On Tuesday, voters in Frisco, Colorado, resoundingly defeated a plan to develop a Home Depot superstore.
The vote was something of a surprise. A recent newspaper poll had shown that, although 23 percent were sill undecided, most decided voters supported the big-box store.
Campaign spending also favored Home Depot: as of early December, pro-Home Depot groups had raised $21,000 (almost all of it contributed by the developer), compared to $15,000 for those opposed. Final spending reports are expected to be even more skewed.
Home Depot had town officials on their side as well. The mayor even personally called many registered voters to urge them to support the deal.
The measure would have authorized the town of Frisco to enter into negotiations with Home Depot to develop a 9.4 acre parcel owned by the town. In the language accompanying the measure, the town detailed how it would spend an estimated $1.1 million in sales tax revenue generated by the store on parks, cultural amenities, and street improvements. Home Depot tried to further sweeten the pot by promising additional spending on affordable housing, a new ball field, and other local projects.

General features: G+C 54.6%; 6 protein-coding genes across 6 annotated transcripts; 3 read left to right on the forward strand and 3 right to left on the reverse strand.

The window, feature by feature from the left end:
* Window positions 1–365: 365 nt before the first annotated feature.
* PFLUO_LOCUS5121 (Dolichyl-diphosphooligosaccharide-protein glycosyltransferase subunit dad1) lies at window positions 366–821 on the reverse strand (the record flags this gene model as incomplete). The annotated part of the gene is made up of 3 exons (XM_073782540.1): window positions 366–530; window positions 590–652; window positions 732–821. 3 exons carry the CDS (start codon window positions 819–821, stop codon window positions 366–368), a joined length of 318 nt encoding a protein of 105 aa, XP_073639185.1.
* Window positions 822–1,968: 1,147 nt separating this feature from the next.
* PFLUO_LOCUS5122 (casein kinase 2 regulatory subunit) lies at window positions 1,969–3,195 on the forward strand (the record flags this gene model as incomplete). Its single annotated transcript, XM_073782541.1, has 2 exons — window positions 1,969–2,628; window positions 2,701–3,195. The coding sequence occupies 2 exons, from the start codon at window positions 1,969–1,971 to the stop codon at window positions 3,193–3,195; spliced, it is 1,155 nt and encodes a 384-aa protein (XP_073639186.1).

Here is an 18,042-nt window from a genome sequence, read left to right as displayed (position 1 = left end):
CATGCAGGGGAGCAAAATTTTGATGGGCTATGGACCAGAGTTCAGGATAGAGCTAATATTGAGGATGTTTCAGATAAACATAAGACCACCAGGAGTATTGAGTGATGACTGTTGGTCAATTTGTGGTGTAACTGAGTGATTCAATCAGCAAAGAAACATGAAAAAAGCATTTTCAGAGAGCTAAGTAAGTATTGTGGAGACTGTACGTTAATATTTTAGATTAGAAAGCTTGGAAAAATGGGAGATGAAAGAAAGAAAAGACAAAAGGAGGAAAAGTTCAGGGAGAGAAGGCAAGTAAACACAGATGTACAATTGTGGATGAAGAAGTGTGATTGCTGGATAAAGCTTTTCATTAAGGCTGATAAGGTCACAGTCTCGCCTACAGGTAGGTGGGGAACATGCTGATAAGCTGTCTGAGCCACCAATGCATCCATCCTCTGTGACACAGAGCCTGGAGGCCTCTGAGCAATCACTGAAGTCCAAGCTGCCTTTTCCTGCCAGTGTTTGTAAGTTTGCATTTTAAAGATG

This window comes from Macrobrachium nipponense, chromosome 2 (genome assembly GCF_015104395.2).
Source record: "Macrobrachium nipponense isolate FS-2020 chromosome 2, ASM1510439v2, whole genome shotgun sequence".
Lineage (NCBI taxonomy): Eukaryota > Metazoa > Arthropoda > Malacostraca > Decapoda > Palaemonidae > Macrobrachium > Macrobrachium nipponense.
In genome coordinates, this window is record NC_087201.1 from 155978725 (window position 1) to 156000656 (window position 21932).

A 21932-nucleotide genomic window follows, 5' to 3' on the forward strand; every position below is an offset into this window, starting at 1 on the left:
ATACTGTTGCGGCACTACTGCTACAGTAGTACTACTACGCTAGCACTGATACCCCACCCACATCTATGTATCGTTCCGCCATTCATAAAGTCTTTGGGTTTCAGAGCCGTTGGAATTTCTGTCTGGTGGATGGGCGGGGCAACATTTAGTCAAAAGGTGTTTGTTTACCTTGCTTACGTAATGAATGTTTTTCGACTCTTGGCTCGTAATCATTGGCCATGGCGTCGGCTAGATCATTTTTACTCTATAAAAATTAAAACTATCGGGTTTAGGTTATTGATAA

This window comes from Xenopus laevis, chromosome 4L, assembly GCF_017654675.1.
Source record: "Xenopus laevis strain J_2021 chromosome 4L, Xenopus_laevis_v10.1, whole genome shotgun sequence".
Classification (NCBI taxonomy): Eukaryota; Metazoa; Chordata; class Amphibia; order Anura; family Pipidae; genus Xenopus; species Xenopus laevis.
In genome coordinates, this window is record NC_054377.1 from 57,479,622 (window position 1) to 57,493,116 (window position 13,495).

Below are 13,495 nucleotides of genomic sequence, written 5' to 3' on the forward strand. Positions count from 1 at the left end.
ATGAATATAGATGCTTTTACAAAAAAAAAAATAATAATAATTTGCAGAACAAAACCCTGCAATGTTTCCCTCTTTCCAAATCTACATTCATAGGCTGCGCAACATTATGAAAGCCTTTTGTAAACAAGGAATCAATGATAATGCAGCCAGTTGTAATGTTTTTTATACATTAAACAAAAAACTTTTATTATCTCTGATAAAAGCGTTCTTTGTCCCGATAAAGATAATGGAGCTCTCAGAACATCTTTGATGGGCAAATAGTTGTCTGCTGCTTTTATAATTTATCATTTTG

But opponents argued the sales tax figures were extremely misleading. They did not take into account lost revenue from the many locally owned businesses, including hardware stores and garden centers, that would suffer a drop in sales and possibly close when Home Depot opened. Nor did they consider the cost of providing public services, particularly road maintenance and police services, to the big-box store.
A grassroots group, Citizens Against Home Depot, joined with the Frisco Business Alliance to campaign against the store. They held several educational events, funded newspaper advertisements and mailings, and contacted neighbors in person and by phone. They focused on several core messages about the impact Home Depot would have on Frisco’s economy and environment, and the incompatibility of the store with community’s small town character.
They raised $15,000, mostly in the form of small donations contributed by more than 125 people.
In the end voters sided with those opposed to Home Depot by a 57 to 43 percent margin.